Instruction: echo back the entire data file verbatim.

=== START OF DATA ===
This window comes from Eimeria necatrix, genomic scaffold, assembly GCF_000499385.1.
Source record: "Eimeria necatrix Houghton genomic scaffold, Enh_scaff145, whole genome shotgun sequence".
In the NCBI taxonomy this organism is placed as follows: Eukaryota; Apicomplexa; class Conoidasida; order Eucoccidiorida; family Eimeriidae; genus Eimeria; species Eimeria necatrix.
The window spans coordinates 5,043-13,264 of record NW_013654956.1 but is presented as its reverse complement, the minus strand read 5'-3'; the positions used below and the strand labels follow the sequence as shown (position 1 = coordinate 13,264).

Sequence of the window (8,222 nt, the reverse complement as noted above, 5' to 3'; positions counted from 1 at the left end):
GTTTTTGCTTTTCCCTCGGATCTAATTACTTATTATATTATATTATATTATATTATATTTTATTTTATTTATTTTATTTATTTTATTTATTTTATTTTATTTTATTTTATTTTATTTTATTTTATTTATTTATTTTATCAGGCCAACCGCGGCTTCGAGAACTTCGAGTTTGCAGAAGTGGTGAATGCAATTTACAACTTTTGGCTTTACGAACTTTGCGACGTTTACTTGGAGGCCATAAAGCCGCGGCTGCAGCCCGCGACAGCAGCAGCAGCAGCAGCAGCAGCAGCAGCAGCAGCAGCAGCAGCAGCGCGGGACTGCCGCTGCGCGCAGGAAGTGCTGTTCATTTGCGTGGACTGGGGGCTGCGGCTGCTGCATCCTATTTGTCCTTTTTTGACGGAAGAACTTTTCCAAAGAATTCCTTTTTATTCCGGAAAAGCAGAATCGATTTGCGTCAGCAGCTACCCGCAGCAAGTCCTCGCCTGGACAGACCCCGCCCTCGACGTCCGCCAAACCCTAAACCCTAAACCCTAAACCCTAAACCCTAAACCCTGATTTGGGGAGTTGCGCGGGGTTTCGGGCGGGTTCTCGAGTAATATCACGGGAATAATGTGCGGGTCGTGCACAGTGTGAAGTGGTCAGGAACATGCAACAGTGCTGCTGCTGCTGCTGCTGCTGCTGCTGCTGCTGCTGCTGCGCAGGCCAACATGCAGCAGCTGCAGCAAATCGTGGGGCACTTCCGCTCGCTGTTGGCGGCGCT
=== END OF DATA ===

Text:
This window comes from Eimeria necatrix, genomic scaffold, assembly GCF_000499385.1.
Source record: "Eimeria necatrix Houghton genomic scaffold, Enh_scaff145, whole genome shotgun sequence".
In the NCBI taxonomy this organism is placed as follows: Eukaryota; Apicomplexa; class Conoidasida; order Eucoccidiorida; family Eimeriidae; genus Eimeria; species Eimeria necatrix.
The window spans coordinates 5,043-13,264 of record NW_013654956.1 but is presented as its reverse complement, the minus strand read 5'-3'; the positions used below and the strand labels follow the sequence as shown (position 1 = coordinate 13,264).

Sequence of the window (8,222 nt, the reverse complement as noted above, 5' to 3'; positions counted from 1 at the left end):
GTTTTTGCTTTTCCCTCGGATCTAATTACTTATTATATTATATTATATTATATTATATTTTATTTTATTTATTTTATTTATTTTATTTATTTTATTTTATTTTATTTTATTTTATTTTATTTTATTTATTTATTTTATCAGGCCAACCGCGGCTTCGAGAACTTCGAGTTTGCAGAAGTGGTGAATGCAATTTACAACTTTTGGCTTTACGAACTTTGCGACGTTTACTTGGAGGCCATAAAGCCGCGGCTGCAGCCCGCGACAGCAGCAGCAGCAGCAGCAGCAGCAGCAGCAGCAGCAGCAGCAGCAGCGCGGGACTGCCGCTGCGCGCAGGAAGTGCTGTTCATTTGCGTGGACTGGGGGCTGCGGCTGCTGCATCCTATTTGTCCTTTTTTGACGGAAGAACTTTTCCAAAGAATTCCTTTTTATTCCGGAAAAGCAGAATCGATTTGCGTCAGCAGCTACCCGCAGCAAGTCCTCGCCTGGACAGACCCCGCCCTCGACGTCCGCCAAACCCTAAACCCTAAACCCTAAACCCTAAACCCTAAACCCTGATTTGGGGAGTTGCGCGGGGTTTCGGGCGGGTTCTCGAGTAATATCACGGGAATAATGTGCGGGTCGTGCACAGTGTGAAGTGGTCAGGAACATGCAACAGTGCTGCTGCTGCTGCTGCTGCTGCTGCTGCTGCTGCTGCTGCGCAGGCCAACATGCAGCAGCTGCAGCAAATCGTGGGGCACTTCCGCTCGCTGTTGGCGGCGCT